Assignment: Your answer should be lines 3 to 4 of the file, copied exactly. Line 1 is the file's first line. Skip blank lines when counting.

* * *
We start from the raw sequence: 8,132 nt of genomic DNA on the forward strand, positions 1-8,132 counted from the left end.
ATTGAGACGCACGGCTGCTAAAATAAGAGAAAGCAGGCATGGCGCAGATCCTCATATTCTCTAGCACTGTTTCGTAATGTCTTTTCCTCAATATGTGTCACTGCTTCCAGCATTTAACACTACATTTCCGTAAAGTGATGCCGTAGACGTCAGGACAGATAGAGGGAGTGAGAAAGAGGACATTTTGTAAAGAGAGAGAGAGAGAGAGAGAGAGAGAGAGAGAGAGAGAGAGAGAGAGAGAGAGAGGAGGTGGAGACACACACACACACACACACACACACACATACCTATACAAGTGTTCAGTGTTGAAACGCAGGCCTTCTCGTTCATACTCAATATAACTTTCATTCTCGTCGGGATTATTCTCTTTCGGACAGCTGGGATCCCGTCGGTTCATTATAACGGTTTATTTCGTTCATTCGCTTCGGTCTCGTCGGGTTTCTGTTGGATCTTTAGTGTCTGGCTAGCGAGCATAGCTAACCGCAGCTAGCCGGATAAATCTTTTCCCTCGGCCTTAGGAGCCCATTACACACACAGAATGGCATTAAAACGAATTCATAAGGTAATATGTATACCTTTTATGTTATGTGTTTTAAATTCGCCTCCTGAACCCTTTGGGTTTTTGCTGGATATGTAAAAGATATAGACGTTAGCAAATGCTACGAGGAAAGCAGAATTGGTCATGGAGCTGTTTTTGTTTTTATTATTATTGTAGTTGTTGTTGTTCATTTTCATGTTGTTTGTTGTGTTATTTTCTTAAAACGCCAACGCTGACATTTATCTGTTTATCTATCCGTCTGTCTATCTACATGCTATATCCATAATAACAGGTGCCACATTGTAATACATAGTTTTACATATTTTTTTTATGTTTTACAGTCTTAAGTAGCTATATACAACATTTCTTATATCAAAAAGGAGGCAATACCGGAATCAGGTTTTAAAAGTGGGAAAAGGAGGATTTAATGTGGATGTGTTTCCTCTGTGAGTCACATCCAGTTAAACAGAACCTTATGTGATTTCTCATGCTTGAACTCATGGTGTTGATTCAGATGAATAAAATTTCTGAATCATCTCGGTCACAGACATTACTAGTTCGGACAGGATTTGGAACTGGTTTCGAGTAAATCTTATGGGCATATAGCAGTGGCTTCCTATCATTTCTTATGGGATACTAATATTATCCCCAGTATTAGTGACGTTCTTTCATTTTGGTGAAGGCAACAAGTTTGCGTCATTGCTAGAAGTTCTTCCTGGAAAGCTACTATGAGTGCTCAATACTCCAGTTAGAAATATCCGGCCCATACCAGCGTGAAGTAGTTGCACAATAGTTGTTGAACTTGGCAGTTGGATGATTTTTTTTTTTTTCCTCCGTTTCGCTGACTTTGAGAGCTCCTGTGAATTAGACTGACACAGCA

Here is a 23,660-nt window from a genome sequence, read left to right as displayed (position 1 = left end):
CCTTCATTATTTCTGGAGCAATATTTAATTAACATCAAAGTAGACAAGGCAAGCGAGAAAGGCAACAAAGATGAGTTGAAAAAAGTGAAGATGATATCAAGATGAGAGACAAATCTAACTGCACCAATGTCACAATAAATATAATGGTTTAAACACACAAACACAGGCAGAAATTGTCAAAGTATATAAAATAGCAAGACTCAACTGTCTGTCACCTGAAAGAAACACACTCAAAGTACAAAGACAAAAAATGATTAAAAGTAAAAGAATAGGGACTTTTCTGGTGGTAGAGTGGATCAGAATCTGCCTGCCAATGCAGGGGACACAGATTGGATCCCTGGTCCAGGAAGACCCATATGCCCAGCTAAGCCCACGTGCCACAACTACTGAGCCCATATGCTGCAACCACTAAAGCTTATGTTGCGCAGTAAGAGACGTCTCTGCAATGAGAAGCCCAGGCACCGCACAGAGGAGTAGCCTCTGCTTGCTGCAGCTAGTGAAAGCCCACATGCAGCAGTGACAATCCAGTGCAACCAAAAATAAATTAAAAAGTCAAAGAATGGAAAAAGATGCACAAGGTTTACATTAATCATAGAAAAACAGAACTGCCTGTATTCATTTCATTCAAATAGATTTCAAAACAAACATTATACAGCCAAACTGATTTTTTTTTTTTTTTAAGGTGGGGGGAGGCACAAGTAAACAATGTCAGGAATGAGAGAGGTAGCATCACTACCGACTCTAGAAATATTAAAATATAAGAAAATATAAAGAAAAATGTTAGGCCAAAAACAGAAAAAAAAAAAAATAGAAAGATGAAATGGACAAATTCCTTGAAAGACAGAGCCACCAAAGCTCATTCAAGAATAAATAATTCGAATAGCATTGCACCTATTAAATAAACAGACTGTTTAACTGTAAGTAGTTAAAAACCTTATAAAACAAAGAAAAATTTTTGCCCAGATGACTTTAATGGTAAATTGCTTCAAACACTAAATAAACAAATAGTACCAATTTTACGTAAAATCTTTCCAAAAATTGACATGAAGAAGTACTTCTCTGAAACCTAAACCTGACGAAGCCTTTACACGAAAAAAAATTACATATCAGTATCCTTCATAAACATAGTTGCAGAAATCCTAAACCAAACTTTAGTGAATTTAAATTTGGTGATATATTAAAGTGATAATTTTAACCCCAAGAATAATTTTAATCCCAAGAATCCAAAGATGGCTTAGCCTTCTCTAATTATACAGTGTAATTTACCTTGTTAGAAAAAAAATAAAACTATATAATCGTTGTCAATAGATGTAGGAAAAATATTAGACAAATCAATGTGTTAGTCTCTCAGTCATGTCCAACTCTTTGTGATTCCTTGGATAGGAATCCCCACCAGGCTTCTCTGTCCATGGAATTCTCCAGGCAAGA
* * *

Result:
Here is a 23,660-nt window from a genome sequence, read left to right as displayed (position 1 = left end):
CCTTCATTATTTCTGGAGCAATATTTAATTAACATCAAAGTAGACAAGGCAAGCGAGAAAGGCAACAAAGATGAGTTGAAAAAAGTGAAGATGATATCAAGATGAGAGACAAATCTAACTGCACCAATGTCACAATAAATATAATGGTTTAAACACACAAACACAGGCAGAAATTGTCAAAGTATATAAAATAGCAAGACTCAACTGTCTGTCACCTGAAAGAAACACACTCAAAGTACAAAGACAAAAAATGATTAAAAGTAAAAGAATAGGGACTTTTCTGGTGGTAGAGTGGATCAGAATCTGCCTGCCAATGCAGGGGACACAGATTGGATCCCTGGTCCAGGAAGACCCATATGCCCAGCTAAGCCCACGTGCCACAACTACTGAGCCCATATGCTGCAACCACTAAAGCTTATGTTGCGCAGTAAGAGACGTCTCTGCAATGAGAAGCCCAGGCACCGCACAGAGGAGTAGCCTCTGCTTGCTGCAGCTAGTGAAAGCCCACATGCAGCAGTGACAATCCAGTGCAACCAAAAATAAATTAAAAAGTCAAAGAATGGAAAAAGATGCACAAGGTTTACATTAATCATAGAAAAACAGAACTGCCTGTATTCATTTCATTCAAATAGATTTCAAAACAAACATTATACAGCCAAACTGATTTTTTTTTTTTTTTAAGGTGGGGGGAGGCACAAGTAAACAATGTCAGGAATGAGAGAGGTAGCATCACTACCGACTCTAGAAATATTAAAATATAAGAAAATATAAAGAAAAATGTTAGGCCAAAAACAGAAAAAAAAAAAAATAGAAAGATGAAATGGACAAATTCCTTGAAAGACAGAGCCACCAAAGCTCATTCAAGAATAAATAATTCGAATAGCATTGCACCTATTAAATAAACAGACTGTTTAACTGTAAGTAGTTAAAAACCTTATAAAACAAAGAAAAATTTTTGCCCAGATGACTTTAATGGTAAATTGCTTCAAACACTAAATAAACAAATAGTACCAATTTTACGTAAAATCTTTCCAAAAATTGACATGAAGAAGTACTTCTCTGAAACCTAAACCTGACGAAGCCTTTACACGAAAAAAAATTACATATCAGTATCCTTCATAAACATAGTTGCAGAAATCCTAAACCAAACTTTAGTGAATTTAAATTTGGTGATATATTAAAGTGATAATTTTAACCCCAAGAATAATTTTAATCCCAAGAATCCAAAGATGGCTTAGCCTTCTCTAATTATACAGTGTAATTTACCTTGTTAGAAAAAAAATAAAACTATATAATCGTTGTCAATAGATGTAGGAAAAATATTAGACAAATCAATGTGTTAGTCTCTCAGTCATGTCCAACTCTTTGTGATTCCTTGGATAGGAATCCCCACCAGGCTTCTCTGTCCATGGAATTCTCCAGGCAAGA